The Museum of the Equi Caves (Fivizzano, Ms), dedicated to Cesare Augusto Ambrosi, is located within a recovered ancient watermill within GeoArcheoPark. The museum features an educational viewing itinerary that also includes a faithful replica of the enormous cave bear (Ursus spelaeus) and of the Neanderthal man (Homo neanderthalensis). The famous Tecchia di Equi, an internationally significant archaeological and paleontological site located not far above, features the original findings uncovered during excavation and made available to the public in a new, recently inaugurated display. The Tecchia is formed of a vast outer court called Riparo and by a 30 metre deep cave, favouring its use as a shelter by now-extinct animals who lived in temperate and cold climates, particularly the cave bear. However, the excavations have also unearthed evidence of human frequentation of the area, attested by stone artefacts produced by the Neanderthals who intermittently populated the site. Man continued inhabiting the Tecchia throughout the centuries, as attested by findings of various nature dating back to the Copper (3.600-2.200 a.C.), Bronze (2.200-900 a.C.) and Middle Ages (XII-XV sec.).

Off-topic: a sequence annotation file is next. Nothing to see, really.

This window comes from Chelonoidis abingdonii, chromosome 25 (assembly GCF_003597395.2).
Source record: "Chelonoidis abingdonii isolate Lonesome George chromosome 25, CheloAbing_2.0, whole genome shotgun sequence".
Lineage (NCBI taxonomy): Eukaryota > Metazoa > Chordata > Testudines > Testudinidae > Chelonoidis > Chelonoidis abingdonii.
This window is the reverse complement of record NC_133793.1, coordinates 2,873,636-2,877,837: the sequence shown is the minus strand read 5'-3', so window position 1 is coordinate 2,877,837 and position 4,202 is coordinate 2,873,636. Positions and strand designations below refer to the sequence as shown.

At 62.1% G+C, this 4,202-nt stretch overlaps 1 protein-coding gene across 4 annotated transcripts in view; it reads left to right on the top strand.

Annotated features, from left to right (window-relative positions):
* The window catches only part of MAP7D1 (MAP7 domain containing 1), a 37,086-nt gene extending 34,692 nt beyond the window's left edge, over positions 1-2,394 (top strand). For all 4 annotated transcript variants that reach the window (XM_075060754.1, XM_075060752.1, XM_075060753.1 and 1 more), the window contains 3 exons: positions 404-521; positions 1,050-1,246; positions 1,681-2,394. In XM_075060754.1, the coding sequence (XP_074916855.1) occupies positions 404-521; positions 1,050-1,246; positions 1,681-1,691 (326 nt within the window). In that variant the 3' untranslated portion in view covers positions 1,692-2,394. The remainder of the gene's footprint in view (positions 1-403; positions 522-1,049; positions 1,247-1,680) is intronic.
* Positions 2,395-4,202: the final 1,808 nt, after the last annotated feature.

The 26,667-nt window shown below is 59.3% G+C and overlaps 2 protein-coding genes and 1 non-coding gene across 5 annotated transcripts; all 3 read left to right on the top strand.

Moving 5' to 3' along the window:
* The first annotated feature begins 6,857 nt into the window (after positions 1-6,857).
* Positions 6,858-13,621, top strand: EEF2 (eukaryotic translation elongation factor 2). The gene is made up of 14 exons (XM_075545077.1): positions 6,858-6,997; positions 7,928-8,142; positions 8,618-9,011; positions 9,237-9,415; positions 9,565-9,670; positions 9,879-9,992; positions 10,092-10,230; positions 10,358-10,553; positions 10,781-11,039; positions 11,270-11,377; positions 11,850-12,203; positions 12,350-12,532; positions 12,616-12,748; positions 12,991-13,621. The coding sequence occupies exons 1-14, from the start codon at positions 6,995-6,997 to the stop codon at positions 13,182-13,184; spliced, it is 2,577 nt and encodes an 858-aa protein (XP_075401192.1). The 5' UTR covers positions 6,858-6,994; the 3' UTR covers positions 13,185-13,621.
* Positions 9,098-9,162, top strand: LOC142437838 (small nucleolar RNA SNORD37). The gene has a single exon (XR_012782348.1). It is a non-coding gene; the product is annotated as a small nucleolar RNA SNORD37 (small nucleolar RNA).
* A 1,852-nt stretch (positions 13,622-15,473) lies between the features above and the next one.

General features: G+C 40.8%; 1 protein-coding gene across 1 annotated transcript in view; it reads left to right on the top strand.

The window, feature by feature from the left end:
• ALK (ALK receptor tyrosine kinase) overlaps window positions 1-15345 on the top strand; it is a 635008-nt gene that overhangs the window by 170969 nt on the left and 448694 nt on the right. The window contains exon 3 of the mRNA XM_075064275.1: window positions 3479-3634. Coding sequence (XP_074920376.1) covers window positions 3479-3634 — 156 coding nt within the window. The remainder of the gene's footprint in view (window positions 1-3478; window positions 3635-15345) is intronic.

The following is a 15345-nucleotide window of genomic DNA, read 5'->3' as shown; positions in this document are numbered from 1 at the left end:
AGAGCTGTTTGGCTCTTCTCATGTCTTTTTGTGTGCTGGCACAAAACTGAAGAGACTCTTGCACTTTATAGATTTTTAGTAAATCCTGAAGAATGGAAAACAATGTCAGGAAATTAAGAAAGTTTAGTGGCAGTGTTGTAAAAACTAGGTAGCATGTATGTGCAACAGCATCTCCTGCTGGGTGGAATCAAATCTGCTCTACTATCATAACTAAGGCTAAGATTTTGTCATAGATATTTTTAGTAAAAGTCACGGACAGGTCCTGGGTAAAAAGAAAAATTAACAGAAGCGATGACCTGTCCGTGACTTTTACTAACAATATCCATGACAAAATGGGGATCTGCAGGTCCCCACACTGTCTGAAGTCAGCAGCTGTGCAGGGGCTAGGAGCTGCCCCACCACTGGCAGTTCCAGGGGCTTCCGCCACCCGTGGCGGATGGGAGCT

The Equi GeoArcheoPark is recognised as a “geosite” by the Regional Park of the Apuan Alps (UNESCO Geopark). It also offers an interesting and articulated guided tour of the karst subterraneous system of the Caves and geo-naturalistic itineraries.
Indeed, the Equi Caves form an extensive subterraneous system modelled during the course of millennia by the erosion of water, forming cavities, tunnels, chambers, stalactites, stalagmites, and extremely charming underground lakes. The viewing itinerary starts from a fossil depository studied since the 18th century and called the Buca, and continues towards a still active cavity known as the Grotte.
Outside these caves, geo-naturalistic paths set off from which to admire the vegetation and geological formations, such as the Buca, Barilla and “giant’s mufflers” karst springs – particular formations created by the joint action of water erosion and the mechanical erosion caused by rocks.
The complex also features two halls devoted to educational workshops for hands-on activities pertaining to archaeology and palaeontology.